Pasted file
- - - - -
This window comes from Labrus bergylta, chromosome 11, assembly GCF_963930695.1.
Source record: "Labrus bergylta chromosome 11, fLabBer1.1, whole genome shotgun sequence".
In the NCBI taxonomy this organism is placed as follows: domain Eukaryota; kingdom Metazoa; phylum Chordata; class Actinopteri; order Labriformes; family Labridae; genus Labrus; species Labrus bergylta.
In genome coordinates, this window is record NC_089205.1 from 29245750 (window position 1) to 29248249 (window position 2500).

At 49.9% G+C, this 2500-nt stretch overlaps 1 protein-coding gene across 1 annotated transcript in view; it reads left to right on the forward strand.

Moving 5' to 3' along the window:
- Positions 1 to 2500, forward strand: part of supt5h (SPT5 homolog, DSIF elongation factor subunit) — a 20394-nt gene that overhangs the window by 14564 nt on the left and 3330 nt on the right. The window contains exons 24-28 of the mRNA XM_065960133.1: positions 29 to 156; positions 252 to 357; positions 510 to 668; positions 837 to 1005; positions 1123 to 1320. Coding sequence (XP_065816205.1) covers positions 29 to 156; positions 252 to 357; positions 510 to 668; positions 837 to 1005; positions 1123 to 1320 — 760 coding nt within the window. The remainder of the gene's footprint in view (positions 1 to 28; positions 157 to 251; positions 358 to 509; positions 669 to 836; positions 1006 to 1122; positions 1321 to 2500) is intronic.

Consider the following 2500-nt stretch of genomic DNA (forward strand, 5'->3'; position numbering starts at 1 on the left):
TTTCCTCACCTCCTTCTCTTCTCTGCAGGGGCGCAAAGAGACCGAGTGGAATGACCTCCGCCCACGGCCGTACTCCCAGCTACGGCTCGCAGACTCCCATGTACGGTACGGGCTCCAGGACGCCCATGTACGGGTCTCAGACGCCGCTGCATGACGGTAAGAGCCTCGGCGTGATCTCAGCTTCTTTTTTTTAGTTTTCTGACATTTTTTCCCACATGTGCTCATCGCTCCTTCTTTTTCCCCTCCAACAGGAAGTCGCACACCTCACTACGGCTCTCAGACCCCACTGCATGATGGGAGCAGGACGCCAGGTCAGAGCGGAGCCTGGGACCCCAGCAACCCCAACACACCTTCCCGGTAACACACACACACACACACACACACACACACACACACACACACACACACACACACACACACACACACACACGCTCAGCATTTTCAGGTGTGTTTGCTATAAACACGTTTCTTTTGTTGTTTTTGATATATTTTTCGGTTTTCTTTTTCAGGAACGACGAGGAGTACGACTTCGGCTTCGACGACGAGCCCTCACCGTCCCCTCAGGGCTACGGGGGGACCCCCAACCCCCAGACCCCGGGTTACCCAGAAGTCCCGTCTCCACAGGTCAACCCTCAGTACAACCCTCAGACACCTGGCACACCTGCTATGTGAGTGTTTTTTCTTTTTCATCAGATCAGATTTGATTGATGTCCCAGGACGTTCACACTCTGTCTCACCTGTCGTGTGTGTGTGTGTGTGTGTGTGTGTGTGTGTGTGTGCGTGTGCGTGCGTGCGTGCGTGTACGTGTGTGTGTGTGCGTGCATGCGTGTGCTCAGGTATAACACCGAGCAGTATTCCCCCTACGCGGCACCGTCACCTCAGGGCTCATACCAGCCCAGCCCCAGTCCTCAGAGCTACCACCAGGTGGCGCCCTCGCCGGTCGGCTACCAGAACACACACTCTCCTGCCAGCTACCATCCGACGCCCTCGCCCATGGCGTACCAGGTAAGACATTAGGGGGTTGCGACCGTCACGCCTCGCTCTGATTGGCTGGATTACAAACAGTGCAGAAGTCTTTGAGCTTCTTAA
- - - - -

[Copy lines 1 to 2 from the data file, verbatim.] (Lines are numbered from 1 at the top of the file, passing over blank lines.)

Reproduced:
This window comes from Labrus bergylta, chromosome 11, assembly GCF_963930695.1.
Source record: "Labrus bergylta chromosome 11, fLabBer1.1, whole genome shotgun sequence".